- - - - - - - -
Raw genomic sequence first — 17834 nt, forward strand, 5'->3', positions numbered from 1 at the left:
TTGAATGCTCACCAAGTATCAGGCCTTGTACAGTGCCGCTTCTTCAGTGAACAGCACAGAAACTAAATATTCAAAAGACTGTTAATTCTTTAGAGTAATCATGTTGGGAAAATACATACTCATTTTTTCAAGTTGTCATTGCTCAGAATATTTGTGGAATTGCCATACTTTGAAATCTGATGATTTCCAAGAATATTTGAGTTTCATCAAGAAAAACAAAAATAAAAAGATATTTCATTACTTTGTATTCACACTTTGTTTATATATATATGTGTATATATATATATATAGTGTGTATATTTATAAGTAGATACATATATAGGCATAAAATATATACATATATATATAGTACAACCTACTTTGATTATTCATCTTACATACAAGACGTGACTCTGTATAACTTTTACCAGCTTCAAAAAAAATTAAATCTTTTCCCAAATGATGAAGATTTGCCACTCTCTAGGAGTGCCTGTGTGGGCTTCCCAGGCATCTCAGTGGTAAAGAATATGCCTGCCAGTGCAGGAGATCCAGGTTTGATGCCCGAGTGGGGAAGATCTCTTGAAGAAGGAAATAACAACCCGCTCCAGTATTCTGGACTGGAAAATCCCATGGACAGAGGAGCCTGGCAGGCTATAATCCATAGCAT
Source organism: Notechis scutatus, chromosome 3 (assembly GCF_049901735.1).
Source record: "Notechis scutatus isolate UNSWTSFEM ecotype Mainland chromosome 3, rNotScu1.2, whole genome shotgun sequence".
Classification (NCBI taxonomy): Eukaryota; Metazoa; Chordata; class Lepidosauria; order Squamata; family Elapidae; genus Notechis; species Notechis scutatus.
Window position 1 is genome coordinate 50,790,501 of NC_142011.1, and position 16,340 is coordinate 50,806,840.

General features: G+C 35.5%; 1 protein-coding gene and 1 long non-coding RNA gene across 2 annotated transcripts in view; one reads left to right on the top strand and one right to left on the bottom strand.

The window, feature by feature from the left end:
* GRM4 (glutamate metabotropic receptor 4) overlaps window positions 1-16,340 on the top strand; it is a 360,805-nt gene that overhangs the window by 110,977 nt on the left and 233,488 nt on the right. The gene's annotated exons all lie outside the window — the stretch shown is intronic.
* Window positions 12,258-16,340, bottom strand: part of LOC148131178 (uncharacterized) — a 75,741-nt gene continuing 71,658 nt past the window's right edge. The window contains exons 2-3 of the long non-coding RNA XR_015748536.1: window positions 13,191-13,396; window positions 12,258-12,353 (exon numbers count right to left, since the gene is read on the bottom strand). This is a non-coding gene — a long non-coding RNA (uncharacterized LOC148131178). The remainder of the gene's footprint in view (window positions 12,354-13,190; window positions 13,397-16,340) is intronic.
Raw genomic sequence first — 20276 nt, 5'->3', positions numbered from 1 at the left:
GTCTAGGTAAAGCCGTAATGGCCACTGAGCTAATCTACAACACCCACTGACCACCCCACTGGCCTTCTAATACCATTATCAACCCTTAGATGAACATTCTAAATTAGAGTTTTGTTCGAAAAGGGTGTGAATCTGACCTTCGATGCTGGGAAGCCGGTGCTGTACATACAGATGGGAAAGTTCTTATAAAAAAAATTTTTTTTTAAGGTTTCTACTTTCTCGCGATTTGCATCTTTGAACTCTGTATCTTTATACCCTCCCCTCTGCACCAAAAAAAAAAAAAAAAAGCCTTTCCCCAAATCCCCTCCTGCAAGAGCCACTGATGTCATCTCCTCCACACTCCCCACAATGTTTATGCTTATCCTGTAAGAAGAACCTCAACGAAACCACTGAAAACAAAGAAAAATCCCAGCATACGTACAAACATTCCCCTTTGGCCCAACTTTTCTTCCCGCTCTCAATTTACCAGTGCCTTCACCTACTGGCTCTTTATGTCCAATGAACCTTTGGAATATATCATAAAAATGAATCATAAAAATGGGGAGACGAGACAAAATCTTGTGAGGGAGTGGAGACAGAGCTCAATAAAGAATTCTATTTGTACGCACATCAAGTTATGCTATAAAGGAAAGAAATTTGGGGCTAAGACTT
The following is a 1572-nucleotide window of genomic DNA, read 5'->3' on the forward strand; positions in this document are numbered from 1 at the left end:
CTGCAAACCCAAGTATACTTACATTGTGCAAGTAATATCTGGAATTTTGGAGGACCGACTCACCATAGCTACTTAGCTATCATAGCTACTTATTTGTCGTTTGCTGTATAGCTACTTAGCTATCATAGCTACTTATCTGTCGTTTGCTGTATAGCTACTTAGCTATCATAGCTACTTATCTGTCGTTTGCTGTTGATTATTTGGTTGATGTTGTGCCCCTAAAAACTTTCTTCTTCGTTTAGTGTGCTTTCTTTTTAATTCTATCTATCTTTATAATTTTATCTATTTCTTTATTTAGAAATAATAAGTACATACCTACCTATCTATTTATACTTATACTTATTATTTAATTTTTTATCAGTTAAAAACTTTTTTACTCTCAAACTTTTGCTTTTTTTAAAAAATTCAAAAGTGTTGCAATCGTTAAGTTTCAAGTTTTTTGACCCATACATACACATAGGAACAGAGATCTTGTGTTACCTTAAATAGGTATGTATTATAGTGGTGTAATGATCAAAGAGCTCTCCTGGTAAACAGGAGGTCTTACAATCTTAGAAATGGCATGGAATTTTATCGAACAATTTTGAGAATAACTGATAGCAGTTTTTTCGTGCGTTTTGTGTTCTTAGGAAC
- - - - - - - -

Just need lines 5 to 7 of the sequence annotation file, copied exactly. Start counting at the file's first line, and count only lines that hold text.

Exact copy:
Classification (NCBI taxonomy): Eukaryota; Metazoa; Chordata; class Lepidosauria; order Squamata; family Elapidae; genus Notechis; species Notechis scutatus.
Window position 1 is genome coordinate 50,790,501 of NC_142011.1, and position 16,340 is coordinate 50,806,840.

General features: G+C 35.5%; 1 protein-coding gene and 1 long non-coding RNA gene across 2 annotated transcripts in view; one reads left to right on the top strand and one right to left on the bottom strand.